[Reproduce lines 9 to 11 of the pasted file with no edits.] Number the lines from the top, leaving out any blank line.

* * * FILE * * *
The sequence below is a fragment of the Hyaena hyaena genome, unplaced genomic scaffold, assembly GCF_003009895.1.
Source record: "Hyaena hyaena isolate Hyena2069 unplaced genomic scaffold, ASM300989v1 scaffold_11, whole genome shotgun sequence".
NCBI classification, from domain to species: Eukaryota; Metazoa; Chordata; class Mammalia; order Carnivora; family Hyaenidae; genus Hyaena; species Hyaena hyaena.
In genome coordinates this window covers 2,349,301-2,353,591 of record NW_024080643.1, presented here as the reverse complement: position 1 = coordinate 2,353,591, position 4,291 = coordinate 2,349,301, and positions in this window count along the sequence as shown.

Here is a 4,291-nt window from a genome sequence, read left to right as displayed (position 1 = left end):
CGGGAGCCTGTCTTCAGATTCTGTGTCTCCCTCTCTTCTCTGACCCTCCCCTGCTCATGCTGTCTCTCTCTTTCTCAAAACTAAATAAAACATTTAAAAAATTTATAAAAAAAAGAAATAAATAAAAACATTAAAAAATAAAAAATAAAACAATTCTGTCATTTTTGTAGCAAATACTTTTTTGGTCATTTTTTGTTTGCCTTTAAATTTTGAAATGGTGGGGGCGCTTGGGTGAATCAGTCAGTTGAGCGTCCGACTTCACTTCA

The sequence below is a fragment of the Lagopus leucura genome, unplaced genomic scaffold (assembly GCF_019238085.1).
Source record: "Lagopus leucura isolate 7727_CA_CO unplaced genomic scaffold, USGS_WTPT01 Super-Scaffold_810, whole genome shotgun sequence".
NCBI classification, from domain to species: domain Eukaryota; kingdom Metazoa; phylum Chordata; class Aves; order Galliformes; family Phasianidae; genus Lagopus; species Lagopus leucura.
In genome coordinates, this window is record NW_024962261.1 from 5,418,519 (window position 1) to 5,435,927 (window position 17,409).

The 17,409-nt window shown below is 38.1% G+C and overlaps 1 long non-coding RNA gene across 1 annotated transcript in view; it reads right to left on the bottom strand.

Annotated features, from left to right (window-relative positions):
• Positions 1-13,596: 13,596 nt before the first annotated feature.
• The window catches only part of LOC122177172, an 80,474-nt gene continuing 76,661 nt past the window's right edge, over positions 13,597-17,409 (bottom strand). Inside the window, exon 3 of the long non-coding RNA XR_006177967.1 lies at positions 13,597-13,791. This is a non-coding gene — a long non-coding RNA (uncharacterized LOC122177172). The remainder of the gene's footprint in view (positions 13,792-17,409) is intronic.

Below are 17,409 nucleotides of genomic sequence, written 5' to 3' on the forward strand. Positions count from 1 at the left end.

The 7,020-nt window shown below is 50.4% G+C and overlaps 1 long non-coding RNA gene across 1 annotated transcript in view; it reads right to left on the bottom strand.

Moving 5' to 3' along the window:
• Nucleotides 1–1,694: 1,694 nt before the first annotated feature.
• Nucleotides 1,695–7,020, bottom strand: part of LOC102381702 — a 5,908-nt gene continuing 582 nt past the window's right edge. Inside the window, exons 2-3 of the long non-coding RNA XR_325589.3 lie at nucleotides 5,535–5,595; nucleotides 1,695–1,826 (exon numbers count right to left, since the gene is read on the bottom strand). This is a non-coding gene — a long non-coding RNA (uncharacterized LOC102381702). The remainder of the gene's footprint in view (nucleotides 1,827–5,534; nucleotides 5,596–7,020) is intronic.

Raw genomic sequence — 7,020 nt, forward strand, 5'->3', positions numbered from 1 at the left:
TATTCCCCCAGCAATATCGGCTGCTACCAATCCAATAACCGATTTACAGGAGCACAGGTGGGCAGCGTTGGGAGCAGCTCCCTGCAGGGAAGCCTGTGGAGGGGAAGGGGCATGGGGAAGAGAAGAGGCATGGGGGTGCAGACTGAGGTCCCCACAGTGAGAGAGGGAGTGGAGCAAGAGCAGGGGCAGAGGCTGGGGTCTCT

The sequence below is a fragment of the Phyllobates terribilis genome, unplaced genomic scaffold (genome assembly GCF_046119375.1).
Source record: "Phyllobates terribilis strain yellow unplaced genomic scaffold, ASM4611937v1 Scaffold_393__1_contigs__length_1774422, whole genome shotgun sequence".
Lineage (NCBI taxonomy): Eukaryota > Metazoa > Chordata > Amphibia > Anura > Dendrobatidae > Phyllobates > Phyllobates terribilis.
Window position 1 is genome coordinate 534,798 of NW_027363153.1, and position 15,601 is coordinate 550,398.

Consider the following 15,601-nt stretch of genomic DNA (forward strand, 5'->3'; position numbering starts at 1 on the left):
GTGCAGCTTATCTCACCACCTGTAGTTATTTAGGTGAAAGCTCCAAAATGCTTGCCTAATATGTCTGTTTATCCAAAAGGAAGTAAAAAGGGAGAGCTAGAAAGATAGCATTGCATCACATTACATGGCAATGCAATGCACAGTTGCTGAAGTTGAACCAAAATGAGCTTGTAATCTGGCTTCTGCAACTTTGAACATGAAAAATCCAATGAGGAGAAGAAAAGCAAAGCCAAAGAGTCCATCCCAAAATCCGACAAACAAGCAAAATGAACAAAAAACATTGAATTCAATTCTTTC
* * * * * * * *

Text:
NCBI classification, from domain to species: domain Eukaryota; kingdom Metazoa; phylum Chordata; class Aves; order Galliformes; family Phasianidae; genus Lagopus; species Lagopus leucura.
In genome coordinates, this window is record NW_024962261.1 from 5,418,519 (window position 1) to 5,435,927 (window position 17,409).

The 17,409-nt window shown below is 38.1% G+C and overlaps 1 long non-coding RNA gene across 1 annotated transcript in view; it reads right to left on the bottom strand.